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Jake Frackson

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Shame is a hinderance to education.

In Brené Brown's "Listening to Shame," she describes the difference between guilt and shame: guilt is "I made a mistake" and shame is "I am a mistake." By accepting these definitions, can it not be assumed that shame is not needed in schools? If shame is a personal opinion of oneself, is it not then only a hinderance to gaining an education?

In an article that I wrote recently(jakefrackson.wordpress.com - You Should be Ashamed of Yourself), I discuss shame and its role in education systems. I explore the use of shame and why, I believe, it is not necessary.

Working with the definition of shame above, is shame a hinderance to education?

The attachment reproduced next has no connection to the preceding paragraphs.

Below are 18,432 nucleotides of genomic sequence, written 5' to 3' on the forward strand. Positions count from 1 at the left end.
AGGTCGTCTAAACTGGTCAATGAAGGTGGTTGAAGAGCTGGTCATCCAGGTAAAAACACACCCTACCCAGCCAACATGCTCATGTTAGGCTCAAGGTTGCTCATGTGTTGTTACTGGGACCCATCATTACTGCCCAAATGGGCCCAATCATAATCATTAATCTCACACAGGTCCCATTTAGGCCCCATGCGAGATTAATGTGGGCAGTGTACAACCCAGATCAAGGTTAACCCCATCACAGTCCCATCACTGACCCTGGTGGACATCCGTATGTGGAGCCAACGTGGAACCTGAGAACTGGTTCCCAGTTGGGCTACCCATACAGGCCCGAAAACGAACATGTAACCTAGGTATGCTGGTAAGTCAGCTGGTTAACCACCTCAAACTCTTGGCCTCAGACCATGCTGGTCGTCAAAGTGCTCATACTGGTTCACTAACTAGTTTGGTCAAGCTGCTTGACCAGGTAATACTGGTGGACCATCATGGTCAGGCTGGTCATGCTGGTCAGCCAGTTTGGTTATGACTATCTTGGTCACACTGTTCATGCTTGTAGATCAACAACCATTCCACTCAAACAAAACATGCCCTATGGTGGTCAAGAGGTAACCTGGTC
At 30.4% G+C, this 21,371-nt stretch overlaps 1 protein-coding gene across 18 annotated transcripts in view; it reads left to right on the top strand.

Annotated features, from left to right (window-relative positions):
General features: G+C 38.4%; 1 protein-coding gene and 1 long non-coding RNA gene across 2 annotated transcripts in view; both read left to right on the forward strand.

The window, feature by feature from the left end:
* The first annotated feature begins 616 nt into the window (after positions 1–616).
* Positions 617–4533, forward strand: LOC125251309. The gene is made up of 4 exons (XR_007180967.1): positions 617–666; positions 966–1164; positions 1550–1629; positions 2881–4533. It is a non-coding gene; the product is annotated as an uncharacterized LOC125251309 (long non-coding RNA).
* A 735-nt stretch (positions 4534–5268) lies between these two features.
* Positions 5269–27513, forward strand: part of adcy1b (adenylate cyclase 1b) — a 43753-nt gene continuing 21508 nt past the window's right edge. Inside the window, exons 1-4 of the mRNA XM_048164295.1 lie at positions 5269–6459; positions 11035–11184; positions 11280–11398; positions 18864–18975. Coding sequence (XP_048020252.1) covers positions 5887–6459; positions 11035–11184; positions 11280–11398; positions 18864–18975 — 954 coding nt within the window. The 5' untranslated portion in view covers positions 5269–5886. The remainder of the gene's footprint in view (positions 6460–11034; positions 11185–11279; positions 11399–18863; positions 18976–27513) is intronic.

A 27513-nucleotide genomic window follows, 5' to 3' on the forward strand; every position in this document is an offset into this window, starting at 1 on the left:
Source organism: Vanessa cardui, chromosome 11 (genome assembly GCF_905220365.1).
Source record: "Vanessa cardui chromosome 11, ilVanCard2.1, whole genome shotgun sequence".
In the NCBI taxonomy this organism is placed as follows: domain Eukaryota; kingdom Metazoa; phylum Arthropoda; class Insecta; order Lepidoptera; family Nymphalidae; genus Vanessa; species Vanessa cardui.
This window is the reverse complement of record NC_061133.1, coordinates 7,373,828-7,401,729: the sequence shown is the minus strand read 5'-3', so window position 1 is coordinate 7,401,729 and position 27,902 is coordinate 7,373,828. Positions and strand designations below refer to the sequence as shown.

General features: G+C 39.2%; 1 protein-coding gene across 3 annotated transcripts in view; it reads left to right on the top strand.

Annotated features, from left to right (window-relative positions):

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    Nov 17 2012: /

    Nice article, Jake.

    I agree with you in that shame is not a useful tool in education nor does it have any rightful place. I think it is more of a symptom of a larger problem than a problem in and of itself. The design of the educational system has to be rebuilt on a new foundation in order to encourage what you rightfully see as beneficial free-thinking creativity and vibrance.


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